French Interior Minister warned the proposed law could harm relations, while stressing that Britain should work with the EU to better coordinate migrant policy…reports Asian Lite News
Britain’s plan to refuse to allow migrants arriving in small boats the right to claim asylum may breach its international obligations, the EU’s home affairs commissioner Ylva Johansson warned.
Arriving at a meeting of European Union interior ministers in Brussels, Johansson said she had spoken to UK Home Secretary Suella Braverman to discuss the planned legislation, which may breach European and UN conventions.
“My immediate reaction is I question whether this is in line with international obligations. She promised me it is, so let’s hope she’s right, but we have to examine it a little bit further,” Johansson said.
On Wednesday, Braverman told ITV News that she had invited Johansson to study the UK proposal in more detail but stressed: “We are no longer members of the European Union and so we are free to determine our own borders and migration policy.”
Prime Minister Rishi Sunak has vowed to “take back control of our borders once and for all” by detaining and deporting any migrants caught crossing the Channel from France or Belgium in small boats.
More than 3,000 migrants have arrived in this way so far this year, and the backlog of asylum claims now exceeds 160,000.
The crossings, many organised by criminal smuggling gangs, are dangerous. In November 2021, at least 27 people drowned in a single incident.
Sunak’s government says the new draft law, which could see some migrants expelled to Rwanda, is the only way to beat the smuggling gangs.
But opponents, rights groups and the United Nations say it would turn Britain into an international pariah under European and UN conventions on asylum.
Britain also hopes to negotiate a deal with France to better handle the situation on its Channel coast, where would-be refugees gather in makeshift camps looking for ways to make the crossing to Britain.
Sunak will meet President Emmanuel Macron at a summit in Paris, and an aide to the French leader told reporters the pair were working on a deal to increase the resources available to police the border.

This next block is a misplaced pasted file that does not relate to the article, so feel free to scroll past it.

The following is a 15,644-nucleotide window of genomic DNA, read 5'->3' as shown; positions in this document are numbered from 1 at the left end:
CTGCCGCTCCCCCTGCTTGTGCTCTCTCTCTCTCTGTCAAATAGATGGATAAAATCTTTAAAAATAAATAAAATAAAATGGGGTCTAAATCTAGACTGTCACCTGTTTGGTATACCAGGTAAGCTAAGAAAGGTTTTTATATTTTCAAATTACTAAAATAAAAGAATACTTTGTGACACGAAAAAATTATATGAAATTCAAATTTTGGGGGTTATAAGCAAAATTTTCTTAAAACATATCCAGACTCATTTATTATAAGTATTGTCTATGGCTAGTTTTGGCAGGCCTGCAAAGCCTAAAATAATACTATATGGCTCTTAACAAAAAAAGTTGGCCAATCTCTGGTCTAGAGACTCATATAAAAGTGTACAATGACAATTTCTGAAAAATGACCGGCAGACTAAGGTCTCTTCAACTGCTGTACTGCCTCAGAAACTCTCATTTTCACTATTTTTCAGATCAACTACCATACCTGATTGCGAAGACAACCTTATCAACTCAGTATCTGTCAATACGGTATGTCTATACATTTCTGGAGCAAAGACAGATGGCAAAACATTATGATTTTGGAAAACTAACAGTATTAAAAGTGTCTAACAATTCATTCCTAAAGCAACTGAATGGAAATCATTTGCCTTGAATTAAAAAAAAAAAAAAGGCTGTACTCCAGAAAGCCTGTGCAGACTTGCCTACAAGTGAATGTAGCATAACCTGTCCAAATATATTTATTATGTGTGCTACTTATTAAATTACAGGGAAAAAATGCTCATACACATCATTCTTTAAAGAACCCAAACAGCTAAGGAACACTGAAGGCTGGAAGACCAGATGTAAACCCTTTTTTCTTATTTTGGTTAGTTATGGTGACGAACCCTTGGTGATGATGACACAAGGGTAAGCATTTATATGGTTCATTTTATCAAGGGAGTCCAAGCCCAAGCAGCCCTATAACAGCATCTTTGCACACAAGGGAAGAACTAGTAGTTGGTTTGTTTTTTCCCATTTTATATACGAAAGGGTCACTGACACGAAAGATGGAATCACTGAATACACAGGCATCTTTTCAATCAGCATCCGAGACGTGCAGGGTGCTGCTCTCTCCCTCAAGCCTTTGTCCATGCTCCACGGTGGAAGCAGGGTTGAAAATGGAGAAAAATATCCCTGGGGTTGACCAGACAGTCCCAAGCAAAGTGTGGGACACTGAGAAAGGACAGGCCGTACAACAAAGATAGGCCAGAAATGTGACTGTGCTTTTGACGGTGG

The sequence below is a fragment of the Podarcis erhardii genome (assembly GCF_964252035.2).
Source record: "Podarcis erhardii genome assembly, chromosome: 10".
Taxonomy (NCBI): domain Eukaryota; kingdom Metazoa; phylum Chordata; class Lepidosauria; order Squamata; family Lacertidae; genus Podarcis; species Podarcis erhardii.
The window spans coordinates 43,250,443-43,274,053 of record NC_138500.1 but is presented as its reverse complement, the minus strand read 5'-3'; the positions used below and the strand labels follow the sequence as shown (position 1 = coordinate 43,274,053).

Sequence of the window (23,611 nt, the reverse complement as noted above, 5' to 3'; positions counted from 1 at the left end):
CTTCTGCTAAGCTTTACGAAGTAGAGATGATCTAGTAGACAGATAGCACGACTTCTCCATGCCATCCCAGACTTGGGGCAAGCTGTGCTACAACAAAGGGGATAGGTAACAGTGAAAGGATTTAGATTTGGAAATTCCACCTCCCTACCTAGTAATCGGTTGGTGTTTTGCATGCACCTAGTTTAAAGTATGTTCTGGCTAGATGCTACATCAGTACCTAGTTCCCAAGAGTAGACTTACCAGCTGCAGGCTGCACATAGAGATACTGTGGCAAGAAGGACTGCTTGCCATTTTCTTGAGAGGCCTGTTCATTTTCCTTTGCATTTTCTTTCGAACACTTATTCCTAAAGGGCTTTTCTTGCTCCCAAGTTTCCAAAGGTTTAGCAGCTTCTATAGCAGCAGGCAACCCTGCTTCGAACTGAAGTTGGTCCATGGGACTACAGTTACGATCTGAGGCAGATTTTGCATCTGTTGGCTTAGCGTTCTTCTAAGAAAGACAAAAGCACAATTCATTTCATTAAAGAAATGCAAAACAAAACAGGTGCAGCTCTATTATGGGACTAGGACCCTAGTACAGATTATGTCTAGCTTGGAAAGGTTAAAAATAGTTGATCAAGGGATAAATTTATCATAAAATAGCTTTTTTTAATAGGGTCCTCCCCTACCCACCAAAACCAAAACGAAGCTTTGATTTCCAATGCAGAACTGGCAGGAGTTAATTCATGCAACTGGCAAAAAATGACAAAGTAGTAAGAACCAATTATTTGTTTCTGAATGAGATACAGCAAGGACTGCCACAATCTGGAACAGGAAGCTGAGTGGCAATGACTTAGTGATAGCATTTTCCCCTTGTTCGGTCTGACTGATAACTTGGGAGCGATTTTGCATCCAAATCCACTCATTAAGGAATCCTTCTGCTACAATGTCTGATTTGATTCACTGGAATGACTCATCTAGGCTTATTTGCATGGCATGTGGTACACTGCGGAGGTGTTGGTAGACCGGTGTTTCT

But, arriving at the Brussels meeting, French Interior Minister Gerald Darmanin warned the proposed UK law could harm relations, while stressing that Britain should work with the EU to better coordinate migrant policy.
Darmanin said Macron and Sunak would discuss the legislation on Friday but that the goal should be a treaty between the UK and the EU to provide legal access routes for migrants to cross the Channel and a system to return those refused asylum.
The EU ministers, meanwhile, were to discuss their own differences about how to better divide the task of sharing migrant arrivals and managing asylum claims.
Austria’s interior minister Gerhard Karner said the British situation showed Europe should tighten its own rules.
“The discussion in Great Britain shows the pressure on Europe in terms of illegal immigration, and the abuse of asylum procedures is getting stronger and stronger,” he said, urging EU funding for border protection and “new opportunities on the legal front”.
On Tuesday the UN refugee agency UNHCR said the plan removes “the right to seek refugee protection in the United Kingdom for those who arrive irregularly, no matter how genuine and compelling their claim may be”.
By denying protection to asylum-seekers and even the opportunity to put forward their case, the plan “would be a clear breach” of the international Refugee Convention, it said.
However, the British plan found some sympathy from the Austrian government.
According to the Austrian Interior Minister, Gerhard Karner, “The discussion in Great Britain shows that the pressure on Europe is increasing in here terms of illegal migration and asylum abuse. In Europe, we have to control and concentrate on our issues.”
The United Nations’ refugee agency urged British lawmakers to reconsider the plan, saying it would be a “clear breach of the Refugee Convention” and amount to an “asylum ban.”
The government says the new law, once approved by Parliament, will deter migrants and hobble smuggling gangs who send desperate people on hazardous journeys across one of the world’s busiest shipping lanes.
Sunak said the law would “take back control” of U.K. borders — a central pledge of the successful but divisive campaign to take Britain out of the European Union.
“The current situation is neither moral nor sustainable,” he said at a news conference, standing at a lectern emblazoned “Stop the Boats.”
“If we can’t stop the boats, our ability to help genuine refugees in future will be constrained.”
The bill calls for people arriving by boat to be detained for 28 days and then deported, with exceptions only for children, those medically unfit to fly and people at risk of serious harm, and with limited grounds for appeal. Migrants who are victims of human trafficking would be barred from using Britain’s modern slavery laws to prevent deportation.
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